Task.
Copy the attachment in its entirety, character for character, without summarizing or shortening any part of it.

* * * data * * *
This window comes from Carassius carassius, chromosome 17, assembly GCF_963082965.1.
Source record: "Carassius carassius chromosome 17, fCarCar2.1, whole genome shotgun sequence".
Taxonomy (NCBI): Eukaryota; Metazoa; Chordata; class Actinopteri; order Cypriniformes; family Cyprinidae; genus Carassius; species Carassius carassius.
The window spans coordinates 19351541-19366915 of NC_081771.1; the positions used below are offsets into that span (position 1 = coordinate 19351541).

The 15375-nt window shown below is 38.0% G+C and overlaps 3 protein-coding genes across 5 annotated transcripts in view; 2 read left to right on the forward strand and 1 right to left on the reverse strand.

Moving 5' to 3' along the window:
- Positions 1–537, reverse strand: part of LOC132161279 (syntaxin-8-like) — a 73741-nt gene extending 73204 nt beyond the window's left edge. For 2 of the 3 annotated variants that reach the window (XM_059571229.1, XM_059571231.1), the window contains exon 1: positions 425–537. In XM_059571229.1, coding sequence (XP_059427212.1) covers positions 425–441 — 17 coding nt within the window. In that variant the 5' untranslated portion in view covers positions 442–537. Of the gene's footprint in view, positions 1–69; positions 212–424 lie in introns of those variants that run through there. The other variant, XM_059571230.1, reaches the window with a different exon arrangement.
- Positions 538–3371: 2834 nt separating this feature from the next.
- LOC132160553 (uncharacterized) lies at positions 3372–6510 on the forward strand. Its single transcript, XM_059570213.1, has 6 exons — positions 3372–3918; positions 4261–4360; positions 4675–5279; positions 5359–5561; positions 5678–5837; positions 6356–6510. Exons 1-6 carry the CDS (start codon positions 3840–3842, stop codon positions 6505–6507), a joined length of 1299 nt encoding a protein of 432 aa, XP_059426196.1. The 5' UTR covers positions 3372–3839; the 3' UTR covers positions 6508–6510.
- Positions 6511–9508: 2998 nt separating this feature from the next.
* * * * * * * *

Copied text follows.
This window comes from Carassius carassius, chromosome 17, assembly GCF_963082965.1.
Source record: "Carassius carassius chromosome 17, fCarCar2.1, whole genome shotgun sequence".
Taxonomy (NCBI): Eukaryota; Metazoa; Chordata; class Actinopteri; order Cypriniformes; family Cyprinidae; genus Carassius; species Carassius carassius.
The window spans coordinates 19351541-19366915 of NC_081771.1; the positions used below are offsets into that span (position 1 = coordinate 19351541).

The 15375-nt window shown below is 38.0% G+C and overlaps 3 protein-coding genes across 5 annotated transcripts in view; 2 read left to right on the forward strand and 1 right to left on the reverse strand.

Moving 5' to 3' along the window:
- Positions 1–537, reverse strand: part of LOC132161279 (syntaxin-8-like) — a 73741-nt gene extending 73204 nt beyond the window's left edge. For 2 of the 3 annotated variants that reach the window (XM_059571229.1, XM_059571231.1), the window contains exon 1: positions 425–537. In XM_059571229.1, coding sequence (XP_059427212.1) covers positions 425–441 — 17 coding nt within the window. In that variant the 5' untranslated portion in view covers positions 442–537. Of the gene's footprint in view, positions 1–69; positions 212–424 lie in introns of those variants that run through there. The other variant, XM_059571230.1, reaches the window with a different exon arrangement.
- Positions 538–3371: 2834 nt separating this feature from the next.
- LOC132160553 (uncharacterized) lies at positions 3372–6510 on the forward strand. Its single transcript, XM_059570213.1, has 6 exons — positions 3372–3918; positions 4261–4360; positions 4675–5279; positions 5359–5561; positions 5678–5837; positions 6356–6510. Exons 1-6 carry the CDS (start codon positions 3840–3842, stop codon positions 6505–6507), a joined length of 1299 nt encoding a protein of 432 aa, XP_059426196.1. The 5' UTR covers positions 3372–3839; the 3' UTR covers positions 6508–6510.
- Positions 6511–9508: 2998 nt separating this feature from the next.